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A simpler lifestyle beckons
Spiritual focus ought to lead Christians to abandon excessive consumerism
CHRIS MILLER | WESTERN CATHOLIC REPORTER
EDMONTON - Credit card debt escalates. Closets clutter with junk. The items purchased today end up in the landfill tomorrow. These are the serious implications of keeping up with the Joneses.
Maria Kruszewski is a stay-at-home mom concerned about the state of our planet and the future her children will have as a result of excessive consumerism. She hosts workshops on the value of escaping the rat race and living a simpler life.
"At my workshops I give my views of voluntary simplicity, living more simple lives and avoiding consumer excess," said Kruszewski, a conscientious consumer who explored this issue of buying less stuff in her musical You Tube video, "Do I need it?" www.youtube.com/watch?v=nuJn7pRvuj8.
Her underlying message is that today's society focuses on unnecessary overabundance. She wants to raise awareness that Canadians, while blessed, face an all-time high consumer debt, and she is alarmed that families continue sinking deeper in the hole because of impulse purchases and buying frivolities.
"We have been brainwashed by television and different kinds of media that we need the coolest plasma TV, cellphone, MP3 and iPod. These things don't fulfill us or make us happy. We need to accept that the less we own, the less we are owned by stuff," she said.
HAPPINESS OR WEALTH?
Those attending Kruszewski's workshops learn that in order to turn the spiritual corner, they need to integrate whom they are with what they buy, and that life is about the pursuit of happiness, not about the pursuit of material wealth.
"I make an effort to get people to think about the happiest moments of their lives and learn that it's nothing to do with the new car or whatever else they thought might make them happy," she said. For people who already have a functioning TV set, she questioned why they buy a brand new one. In fact, watching TV fell out of habit for her family altogether more than five years ago, which frees time for more worthwhile activities such as spending time with her husband and children.
"If we just sit and make quiet space for God, that's all we need," said Kruszewski.
Many people are stunned by the collapse of the world economy and their own personal finances.
But Mark Burch, an educator at the University of Winnipeg and author of four books on the subject of voluntary simplicity, said that the economic crisis should come as no surprise. He encourages a lifestyle shift from consumerism, which offers very limited rewards, to that of embracing activities more nutritious for the soul.
"Living in a consumer culture, one that pushes high levels of consumption, and if you don't have the money, it will extend you credit so you can keep on over consuming, is what we have all around us.
'Evangelization is an active task for Catholics'
Published : March 19 2009 | By Nirmala Carvalho
MUMBAI: "For Christians, engagement in interreligious encounters is a way of ?being? in pluralistic society." Felix Machado, the Archbishop of Nasik, invites Indian Catholics never to forget that "faith must be lived in its integrity" in a world that has become a "map of religions."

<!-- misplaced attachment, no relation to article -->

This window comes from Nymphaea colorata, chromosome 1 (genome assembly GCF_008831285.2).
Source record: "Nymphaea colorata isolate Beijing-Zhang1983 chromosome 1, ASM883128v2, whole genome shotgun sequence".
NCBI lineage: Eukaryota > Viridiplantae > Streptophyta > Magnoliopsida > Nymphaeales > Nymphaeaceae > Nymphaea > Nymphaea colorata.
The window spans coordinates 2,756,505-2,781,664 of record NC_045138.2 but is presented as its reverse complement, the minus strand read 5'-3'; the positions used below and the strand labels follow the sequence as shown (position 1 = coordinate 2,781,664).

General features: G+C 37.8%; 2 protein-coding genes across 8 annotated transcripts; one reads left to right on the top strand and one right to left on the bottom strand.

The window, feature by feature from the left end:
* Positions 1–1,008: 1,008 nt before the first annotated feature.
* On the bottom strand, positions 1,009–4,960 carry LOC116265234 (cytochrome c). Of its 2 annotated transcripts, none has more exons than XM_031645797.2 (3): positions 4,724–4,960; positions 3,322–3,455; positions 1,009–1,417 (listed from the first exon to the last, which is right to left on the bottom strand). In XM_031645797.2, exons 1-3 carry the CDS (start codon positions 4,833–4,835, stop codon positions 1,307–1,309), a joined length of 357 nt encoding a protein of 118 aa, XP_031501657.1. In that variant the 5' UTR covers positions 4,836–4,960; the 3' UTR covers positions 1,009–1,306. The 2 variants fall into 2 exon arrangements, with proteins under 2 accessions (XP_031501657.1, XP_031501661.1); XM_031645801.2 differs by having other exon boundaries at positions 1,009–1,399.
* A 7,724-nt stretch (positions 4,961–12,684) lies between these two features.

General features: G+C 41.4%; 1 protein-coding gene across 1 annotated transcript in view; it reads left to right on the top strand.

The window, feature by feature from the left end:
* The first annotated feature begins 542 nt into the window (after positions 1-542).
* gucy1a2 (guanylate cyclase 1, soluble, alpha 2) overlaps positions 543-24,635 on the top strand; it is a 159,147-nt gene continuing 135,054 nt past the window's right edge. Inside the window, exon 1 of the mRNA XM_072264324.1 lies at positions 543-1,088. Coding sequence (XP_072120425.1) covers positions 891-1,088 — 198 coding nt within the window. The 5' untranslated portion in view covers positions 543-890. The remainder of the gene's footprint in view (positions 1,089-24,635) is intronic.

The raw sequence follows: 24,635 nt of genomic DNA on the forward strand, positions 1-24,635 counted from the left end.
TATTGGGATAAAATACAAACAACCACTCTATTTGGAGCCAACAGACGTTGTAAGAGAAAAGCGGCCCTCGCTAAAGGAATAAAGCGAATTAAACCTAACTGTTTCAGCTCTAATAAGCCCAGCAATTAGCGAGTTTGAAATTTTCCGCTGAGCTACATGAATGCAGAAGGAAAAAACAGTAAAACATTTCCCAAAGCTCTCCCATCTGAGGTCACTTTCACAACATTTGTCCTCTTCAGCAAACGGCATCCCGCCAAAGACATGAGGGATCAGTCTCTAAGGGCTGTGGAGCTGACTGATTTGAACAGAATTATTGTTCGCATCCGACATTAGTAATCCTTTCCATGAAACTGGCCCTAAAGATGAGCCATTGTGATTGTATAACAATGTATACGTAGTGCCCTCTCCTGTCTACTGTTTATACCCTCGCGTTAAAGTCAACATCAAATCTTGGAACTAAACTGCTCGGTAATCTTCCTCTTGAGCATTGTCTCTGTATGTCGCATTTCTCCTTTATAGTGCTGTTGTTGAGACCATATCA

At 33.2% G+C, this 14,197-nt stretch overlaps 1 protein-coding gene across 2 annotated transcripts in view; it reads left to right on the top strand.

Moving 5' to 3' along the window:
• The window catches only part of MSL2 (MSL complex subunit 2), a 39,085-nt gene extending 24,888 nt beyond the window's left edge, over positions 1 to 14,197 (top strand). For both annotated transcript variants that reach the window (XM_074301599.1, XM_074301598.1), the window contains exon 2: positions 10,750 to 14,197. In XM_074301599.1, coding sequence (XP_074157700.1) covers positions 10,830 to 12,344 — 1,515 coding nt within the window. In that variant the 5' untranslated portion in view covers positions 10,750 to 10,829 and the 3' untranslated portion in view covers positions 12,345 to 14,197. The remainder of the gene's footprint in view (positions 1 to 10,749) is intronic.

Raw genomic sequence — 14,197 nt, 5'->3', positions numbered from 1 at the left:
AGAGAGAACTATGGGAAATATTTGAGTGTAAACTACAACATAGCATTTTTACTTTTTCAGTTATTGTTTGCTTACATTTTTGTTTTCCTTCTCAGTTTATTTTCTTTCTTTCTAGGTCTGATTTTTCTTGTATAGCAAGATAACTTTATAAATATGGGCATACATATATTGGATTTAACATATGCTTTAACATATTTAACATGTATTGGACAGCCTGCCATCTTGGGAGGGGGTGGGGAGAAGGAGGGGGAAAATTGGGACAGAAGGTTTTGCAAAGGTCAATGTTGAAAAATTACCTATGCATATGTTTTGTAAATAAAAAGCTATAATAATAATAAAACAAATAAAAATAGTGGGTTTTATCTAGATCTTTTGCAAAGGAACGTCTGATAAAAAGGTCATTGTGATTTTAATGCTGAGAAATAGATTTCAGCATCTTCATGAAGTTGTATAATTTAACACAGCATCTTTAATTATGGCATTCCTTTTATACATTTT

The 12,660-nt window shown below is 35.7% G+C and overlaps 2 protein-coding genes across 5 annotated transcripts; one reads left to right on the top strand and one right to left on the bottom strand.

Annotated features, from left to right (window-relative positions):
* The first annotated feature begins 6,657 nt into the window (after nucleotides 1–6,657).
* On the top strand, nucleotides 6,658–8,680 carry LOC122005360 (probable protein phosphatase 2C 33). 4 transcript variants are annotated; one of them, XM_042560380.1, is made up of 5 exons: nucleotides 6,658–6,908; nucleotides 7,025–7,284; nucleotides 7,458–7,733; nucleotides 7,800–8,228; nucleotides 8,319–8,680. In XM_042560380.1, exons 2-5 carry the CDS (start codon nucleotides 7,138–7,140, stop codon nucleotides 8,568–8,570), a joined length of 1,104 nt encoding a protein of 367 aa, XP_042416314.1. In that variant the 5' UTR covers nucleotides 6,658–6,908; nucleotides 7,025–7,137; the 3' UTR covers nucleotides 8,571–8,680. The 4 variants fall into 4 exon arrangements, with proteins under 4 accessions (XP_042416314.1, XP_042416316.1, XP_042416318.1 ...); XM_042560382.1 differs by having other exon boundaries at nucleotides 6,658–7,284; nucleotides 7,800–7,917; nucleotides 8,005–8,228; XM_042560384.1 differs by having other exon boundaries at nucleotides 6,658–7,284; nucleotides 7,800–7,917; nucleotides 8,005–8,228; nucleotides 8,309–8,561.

The former undersecretary of the Pontifical Council for Interreligious Dialogue, speaking to more than 650 bishops and priests of the Conference of Catholic Bishps of India, on the occasion of the national meeting on "The Church?s Social Doctrine on the Civilization of Peace," recalled that for Christians, "interreligious encounters are intrinsically linked to their faith." Without faith, "encounters cannot be genuine," and a believer will not be "credible" if he is not capable of providing reasons for that in which he believes. "It is not a matter of losing one?s own identity, but of taking the form and likeness of the other," Machado emphasized. "It is a humble love that fosters dialogue."
For Machado, interreligious dialogue is not motivated by simple sociological reasons, but above all has theological roots, "because we come from God and we return to God." In the plurality of faiths and beliefs spread all over India, the archbishop of Nasik sees a great opportunity for Christians to be enriched.
"In our encounter with Hindus," Machado says, "we may be struck by such spiritual values as that of their sense of the sacred and of the divine. In meeting Buddhists, we may discover their efforts for the search for final liberation in an apophatic Absolute, called sunyata (void), and the development of inner life through the many forms of meditation. The basis for a dialogue with Confucianism may stem from the importance attributed to interpersonal relations and social cohesion. In the dialogue with Islam, Christians may be attracted by the faith in one only God, the creator and judge of all."
Christians must "nourish" interreligious dialogue "with solid spiritual food." "God can never become a negotiable item or a marginal thought in our interreligious encounters," the bishop says. "He is at the centre or like a foundation of all interreligious encounters." Archbishop Machado reiterated that evangelization is always an active task for Catholics, and this is not a matter of "adding some decoration or applying a coat of colour, but in depth, going to the very centre and roots of life."
"The Gospel must impregnate the culture and the whole way of life of man," asserts the bishop of Nasik. "This work must always take the human person as its starting point, coming back to the interrelationships between persons and their relation with God."
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